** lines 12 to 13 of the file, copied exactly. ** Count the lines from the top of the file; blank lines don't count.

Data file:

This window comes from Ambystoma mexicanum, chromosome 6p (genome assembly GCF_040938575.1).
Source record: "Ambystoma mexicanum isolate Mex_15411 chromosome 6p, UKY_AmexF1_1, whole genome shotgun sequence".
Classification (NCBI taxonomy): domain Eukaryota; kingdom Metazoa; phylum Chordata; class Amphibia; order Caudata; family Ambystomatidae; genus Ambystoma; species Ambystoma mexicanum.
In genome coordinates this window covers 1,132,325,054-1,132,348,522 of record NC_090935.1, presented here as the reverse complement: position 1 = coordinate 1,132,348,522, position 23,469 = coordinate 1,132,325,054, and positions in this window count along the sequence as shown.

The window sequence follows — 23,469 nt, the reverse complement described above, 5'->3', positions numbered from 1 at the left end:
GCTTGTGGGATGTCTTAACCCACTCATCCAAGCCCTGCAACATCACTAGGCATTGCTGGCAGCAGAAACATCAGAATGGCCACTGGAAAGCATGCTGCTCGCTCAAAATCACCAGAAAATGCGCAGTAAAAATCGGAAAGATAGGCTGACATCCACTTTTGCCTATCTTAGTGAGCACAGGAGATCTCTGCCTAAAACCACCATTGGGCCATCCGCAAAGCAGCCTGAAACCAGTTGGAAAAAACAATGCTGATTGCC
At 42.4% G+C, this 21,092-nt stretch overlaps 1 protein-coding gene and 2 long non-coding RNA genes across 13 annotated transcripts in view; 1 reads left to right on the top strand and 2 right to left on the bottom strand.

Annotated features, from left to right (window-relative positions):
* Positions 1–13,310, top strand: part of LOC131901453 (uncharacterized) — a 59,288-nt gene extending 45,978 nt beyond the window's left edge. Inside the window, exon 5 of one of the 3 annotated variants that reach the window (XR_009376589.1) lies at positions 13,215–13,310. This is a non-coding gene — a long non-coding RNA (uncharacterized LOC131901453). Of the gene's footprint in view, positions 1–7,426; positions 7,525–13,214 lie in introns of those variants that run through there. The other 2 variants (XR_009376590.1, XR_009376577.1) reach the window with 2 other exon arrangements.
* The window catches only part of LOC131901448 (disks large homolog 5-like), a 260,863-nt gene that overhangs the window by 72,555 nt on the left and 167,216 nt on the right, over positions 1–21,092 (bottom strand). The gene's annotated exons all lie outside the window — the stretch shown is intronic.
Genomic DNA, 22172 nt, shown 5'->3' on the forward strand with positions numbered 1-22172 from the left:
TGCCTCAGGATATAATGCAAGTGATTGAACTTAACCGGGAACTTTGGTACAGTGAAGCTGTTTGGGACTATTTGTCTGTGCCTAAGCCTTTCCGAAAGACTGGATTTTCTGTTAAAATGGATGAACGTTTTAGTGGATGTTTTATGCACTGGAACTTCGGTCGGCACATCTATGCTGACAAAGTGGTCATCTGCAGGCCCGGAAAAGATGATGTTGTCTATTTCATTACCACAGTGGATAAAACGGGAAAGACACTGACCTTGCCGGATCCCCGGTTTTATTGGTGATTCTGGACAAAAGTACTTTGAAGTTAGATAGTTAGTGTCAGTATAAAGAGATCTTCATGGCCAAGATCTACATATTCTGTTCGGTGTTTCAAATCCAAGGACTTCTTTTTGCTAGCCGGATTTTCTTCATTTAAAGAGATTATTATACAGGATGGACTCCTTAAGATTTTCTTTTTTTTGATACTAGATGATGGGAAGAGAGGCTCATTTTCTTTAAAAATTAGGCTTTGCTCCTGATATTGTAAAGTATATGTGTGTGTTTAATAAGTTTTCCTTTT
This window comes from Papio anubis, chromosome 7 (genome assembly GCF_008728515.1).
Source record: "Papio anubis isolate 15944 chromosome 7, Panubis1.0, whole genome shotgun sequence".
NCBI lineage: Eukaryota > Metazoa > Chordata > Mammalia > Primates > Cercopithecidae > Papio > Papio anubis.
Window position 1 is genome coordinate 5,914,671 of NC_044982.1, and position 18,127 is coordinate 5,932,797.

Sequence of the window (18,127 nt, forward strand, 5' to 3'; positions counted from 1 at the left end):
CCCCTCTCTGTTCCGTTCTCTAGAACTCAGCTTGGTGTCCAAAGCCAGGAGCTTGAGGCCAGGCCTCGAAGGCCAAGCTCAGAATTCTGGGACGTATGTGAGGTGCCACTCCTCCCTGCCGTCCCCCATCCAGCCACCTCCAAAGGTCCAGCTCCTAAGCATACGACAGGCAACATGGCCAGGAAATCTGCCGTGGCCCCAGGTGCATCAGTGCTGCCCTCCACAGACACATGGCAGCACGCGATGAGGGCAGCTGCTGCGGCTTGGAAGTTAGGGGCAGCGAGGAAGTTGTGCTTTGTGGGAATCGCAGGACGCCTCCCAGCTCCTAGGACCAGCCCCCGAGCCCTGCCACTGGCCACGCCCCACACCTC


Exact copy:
TGCCTCAGGATATAATGCAAGTGATTGAACTTAACCGGGAACTTTGGTACAGTGAAGCTGTTTGGGACTATTTGTCTGTGCCTAAGCCTTTCCGAAAGACTGGATTTTCTGTTAAAATGGATGAACGTTTTAGTGGATGTTTTATGCACTGGAACTTCGGTCGGCACATCTATGCTGACAAAGTGGTCATCTGCAGGCCCGGAAAAGATGATGTTGTCTATTTCATTACCACAGTGGATAAAACGGGAAAGACACTGACCTTGCCGGATCCCCGGTTTTATTGGTGATTCTGGACAAAAGTACTTTGAAGTTAGATAGTTAGTGTCAGTATAAAGAGATCTTCATGGCCAAGATCTACATATTCTGTTCGGTGTTTCAAATCCAAGGACTTCTTTTTGCTAGCCGGATTTTCTTCATTTAAAGAGATTATTATACAGGATGGACTCCTTAAGATTTTCTTTTTTTTGATACTAGATGATGGGAAGAGAGGCTCATTTTCTTTAAAAATTAGGCTTTGCTCCTGATATTGTAAAGTATATGTGTGTGTTTAATAAGTTTTCCTTTT
This window comes from Papio anubis, chromosome 7 (genome assembly GCF_008728515.1).